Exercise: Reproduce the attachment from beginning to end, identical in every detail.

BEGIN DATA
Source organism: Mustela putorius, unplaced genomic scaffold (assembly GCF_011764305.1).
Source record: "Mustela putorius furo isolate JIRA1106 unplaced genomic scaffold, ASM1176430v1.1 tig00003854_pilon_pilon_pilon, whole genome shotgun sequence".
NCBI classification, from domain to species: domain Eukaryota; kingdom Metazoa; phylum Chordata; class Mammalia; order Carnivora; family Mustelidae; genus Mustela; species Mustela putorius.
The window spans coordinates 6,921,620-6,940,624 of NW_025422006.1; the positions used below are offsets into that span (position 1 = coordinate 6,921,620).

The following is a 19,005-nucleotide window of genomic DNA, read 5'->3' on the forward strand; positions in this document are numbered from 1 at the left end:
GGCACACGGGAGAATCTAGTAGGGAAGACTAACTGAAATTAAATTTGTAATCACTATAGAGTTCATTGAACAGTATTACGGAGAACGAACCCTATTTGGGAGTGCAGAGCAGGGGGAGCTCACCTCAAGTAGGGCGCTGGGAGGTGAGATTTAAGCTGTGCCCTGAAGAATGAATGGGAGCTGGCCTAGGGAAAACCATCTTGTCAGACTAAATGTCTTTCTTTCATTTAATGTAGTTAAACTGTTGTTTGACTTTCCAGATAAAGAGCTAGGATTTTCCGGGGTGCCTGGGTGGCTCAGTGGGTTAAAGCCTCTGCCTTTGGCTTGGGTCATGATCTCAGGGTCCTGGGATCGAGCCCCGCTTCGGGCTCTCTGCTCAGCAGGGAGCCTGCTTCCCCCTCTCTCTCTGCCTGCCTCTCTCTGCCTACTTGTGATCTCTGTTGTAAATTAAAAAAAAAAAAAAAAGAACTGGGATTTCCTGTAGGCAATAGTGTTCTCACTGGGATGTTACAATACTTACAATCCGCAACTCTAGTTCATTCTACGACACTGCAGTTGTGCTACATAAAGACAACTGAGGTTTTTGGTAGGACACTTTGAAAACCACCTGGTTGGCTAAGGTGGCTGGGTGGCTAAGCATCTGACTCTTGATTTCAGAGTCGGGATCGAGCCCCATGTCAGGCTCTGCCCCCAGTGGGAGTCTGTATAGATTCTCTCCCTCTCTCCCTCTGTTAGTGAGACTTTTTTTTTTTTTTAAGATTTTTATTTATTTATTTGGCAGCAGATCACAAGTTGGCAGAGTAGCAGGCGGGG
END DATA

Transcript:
Source organism: Mustela putorius, unplaced genomic scaffold (assembly GCF_011764305.1).
Source record: "Mustela putorius furo isolate JIRA1106 unplaced genomic scaffold, ASM1176430v1.1 tig00003854_pilon_pilon_pilon, whole genome shotgun sequence".
NCBI classification, from domain to species: domain Eukaryota; kingdom Metazoa; phylum Chordata; class Mammalia; order Carnivora; family Mustelidae; genus Mustela; species Mustela putorius.
The window spans coordinates 6,921,620-6,940,624 of NW_025422006.1; the positions used below are offsets into that span (position 1 = coordinate 6,921,620).

The following is a 19,005-nucleotide window of genomic DNA, read 5'->3' on the forward strand; positions in this document are numbered from 1 at the left end:
GGCACACGGGAGAATCTAGTAGGGAAGACTAACTGAAATTAAATTTGTAATCACTATAGAGTTCATTGAACAGTATTACGGAGAACGAACCCTATTTGGGAGTGCAGAGCAGGGGGAGCTCACCTCAAGTAGGGCGCTGGGAGGTGAGATTTAAGCTGTGCCCTGAAGAATGAATGGGAGCTGGCCTAGGGAAAACCATCTTGTCAGACTAAATGTCTTTCTTTCATTTAATGTAGTTAAACTGTTGTTTGACTTTCCAGATAAAGAGCTAGGATTTTCCGGGGTGCCTGGGTGGCTCAGTGGGTTAAAGCCTCTGCCTTTGGCTTGGGTCATGATCTCAGGGTCCTGGGATCGAGCCCCGCTTCGGGCTCTCTGCTCAGCAGGGAGCCTGCTTCCCCCTCTCTCTCTGCCTGCCTCTCTCTGCCTACTTGTGATCTCTGTTGTAAATTAAAAAAAAAAAAAAAAGAACTGGGATTTCCTGTAGGCAATAGTGTTCTCACTGGGATGTTACAATACTTACAATCCGCAACTCTAGTTCATTCTACGACACTGCAGTTGTGCTACATAAAGACAACTGAGGTTTTTGGTAGGACACTTTGAAAACCACCTGGTTGGCTAAGGTGGCTGGGTGGCTAAGCATCTGACTCTTGATTTCAGAGTCGGGATCGAGCCCCATGTCAGGCTCTGCCCCCAGTGGGAGTCTGTATAGATTCTCTCCCTCTCTCCCTCTGTTAGTGAGACTTTTTTTTTTTTTTAAGATTTTTATTTATTTATTTGGCAGCAGATCACAAGTTGGCAGAGTAGCAGGCGGGG